Kilifi based research centre scales up covid-19 testing at the coast

KEMRI Wellcome Trust researchers in their laboratory at KEMRI Kilifi County.

Kilifi-based Kenya Medical Research Institute (KEMRI) is making testing of coronavirus more available in the coastal region as part of public health response to control the viral disease.

Researchers at the KEMRI Wellcome Trust in Kilifi, have developed an immunological assay- a tool that detects virus footprints or antibodies on patients to track the number of people who been exposed covid-19 in the local population.

Immunological assays are a biochemical test that measures the presence and concentration of a macro-molecule or a small molecule in a solution through the use of an antibody or an antigen.

The move, according to researchers, is part of Kemri’s Covid-19 response aimed at helping in understanding the way the novel virus behaves in various populations.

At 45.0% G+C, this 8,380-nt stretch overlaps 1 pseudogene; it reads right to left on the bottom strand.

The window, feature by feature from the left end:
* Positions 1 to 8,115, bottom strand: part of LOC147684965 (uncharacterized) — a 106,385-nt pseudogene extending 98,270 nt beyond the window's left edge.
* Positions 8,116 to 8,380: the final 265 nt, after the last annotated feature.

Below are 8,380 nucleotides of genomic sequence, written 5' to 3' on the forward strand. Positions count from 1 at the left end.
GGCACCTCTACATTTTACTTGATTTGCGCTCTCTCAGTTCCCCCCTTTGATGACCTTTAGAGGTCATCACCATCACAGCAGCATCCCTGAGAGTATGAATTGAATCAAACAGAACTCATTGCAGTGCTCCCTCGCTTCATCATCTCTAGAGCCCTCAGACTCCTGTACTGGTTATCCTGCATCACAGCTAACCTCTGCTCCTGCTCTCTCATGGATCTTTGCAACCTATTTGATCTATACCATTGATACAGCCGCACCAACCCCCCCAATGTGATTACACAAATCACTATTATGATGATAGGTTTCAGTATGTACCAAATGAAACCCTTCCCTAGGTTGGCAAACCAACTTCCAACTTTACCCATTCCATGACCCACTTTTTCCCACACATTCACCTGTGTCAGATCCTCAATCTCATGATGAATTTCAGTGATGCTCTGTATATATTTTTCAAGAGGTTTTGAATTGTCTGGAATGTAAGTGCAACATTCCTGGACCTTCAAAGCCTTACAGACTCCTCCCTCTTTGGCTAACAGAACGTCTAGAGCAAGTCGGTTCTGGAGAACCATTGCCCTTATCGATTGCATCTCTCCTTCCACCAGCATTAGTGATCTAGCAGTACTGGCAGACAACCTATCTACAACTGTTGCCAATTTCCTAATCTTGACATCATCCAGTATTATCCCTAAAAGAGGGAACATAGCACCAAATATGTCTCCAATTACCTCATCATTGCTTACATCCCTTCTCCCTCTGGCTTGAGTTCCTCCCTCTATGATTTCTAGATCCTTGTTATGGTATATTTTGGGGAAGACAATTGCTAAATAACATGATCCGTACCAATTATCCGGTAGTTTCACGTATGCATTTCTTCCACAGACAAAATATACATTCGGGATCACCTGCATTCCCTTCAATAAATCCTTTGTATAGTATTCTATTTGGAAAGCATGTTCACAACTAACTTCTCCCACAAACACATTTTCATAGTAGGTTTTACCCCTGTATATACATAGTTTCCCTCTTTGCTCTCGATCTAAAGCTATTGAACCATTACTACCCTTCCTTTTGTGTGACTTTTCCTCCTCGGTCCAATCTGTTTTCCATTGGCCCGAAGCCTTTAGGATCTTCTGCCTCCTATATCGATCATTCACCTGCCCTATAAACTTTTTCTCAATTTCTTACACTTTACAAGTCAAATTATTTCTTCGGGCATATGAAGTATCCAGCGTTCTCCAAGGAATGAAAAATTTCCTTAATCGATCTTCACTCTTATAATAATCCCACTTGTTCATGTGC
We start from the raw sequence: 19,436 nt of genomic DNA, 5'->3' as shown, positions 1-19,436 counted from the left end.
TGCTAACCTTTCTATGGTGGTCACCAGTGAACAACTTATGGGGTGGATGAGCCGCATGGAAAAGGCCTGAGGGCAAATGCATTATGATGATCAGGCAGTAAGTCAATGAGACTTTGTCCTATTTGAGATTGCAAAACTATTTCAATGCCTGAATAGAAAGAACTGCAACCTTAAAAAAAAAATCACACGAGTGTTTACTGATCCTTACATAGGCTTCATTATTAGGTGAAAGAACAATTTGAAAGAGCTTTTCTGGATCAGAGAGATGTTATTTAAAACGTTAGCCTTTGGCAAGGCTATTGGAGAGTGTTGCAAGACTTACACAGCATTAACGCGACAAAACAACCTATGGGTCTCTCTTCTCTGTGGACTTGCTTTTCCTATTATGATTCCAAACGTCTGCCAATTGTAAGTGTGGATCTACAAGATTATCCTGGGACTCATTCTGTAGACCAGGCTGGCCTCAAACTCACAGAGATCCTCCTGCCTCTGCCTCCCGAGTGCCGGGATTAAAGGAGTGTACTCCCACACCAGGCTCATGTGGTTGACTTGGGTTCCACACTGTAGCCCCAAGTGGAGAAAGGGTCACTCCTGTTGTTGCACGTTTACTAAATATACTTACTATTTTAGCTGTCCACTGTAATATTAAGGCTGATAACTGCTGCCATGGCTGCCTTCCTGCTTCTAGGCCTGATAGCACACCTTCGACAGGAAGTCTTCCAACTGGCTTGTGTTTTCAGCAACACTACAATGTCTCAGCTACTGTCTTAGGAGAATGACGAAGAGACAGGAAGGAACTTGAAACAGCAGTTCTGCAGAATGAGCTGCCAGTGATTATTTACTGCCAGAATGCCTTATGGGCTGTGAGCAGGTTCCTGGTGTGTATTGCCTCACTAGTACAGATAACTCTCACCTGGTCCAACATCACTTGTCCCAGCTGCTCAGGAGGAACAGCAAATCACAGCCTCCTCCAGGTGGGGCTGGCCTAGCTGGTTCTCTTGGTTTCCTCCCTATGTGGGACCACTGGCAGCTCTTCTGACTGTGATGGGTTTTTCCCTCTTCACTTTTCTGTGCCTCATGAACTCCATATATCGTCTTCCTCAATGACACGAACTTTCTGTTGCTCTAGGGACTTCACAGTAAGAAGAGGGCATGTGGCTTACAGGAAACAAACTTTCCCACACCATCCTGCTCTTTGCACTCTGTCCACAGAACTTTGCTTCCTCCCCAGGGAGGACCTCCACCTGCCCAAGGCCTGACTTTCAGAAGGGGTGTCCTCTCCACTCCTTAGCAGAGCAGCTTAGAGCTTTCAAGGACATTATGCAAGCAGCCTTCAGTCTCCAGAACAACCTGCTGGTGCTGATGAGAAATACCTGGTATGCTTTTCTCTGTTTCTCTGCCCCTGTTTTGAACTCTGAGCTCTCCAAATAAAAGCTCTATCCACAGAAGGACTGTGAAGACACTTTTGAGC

The researchers are tracking the antibodies through a process called Polymerase chain reaction (PCR) assay, which according to virologists, is able to detect antibody response on a covid-19 patient who has stayed with the virus for long and the viral load has started to reduce.

According to Prof George Warimwe, a virologist and principal investigator at the institute, the process is able to tell the number of persons in a particular population, who had a previous exposure to the virus by detecting the footprints in their bodies.

“If you go to a place let’s say Kilifi, you can be able to tell how many individuals had previous exposure to the virus. This method picks up exposure history of individuals who are much advanced in the infection cycle. So if you are infected today and I use that assay to work out whether you have been previously exposed, it might not give positive results because the body needs some time to respond and that is why the PCR assay works very well,” said Warimwe.

 The approach, the virologist says is based on the research experience at the 30-year-old Kilifi based research institute which has previously been involved in a variety of other coronaviruses.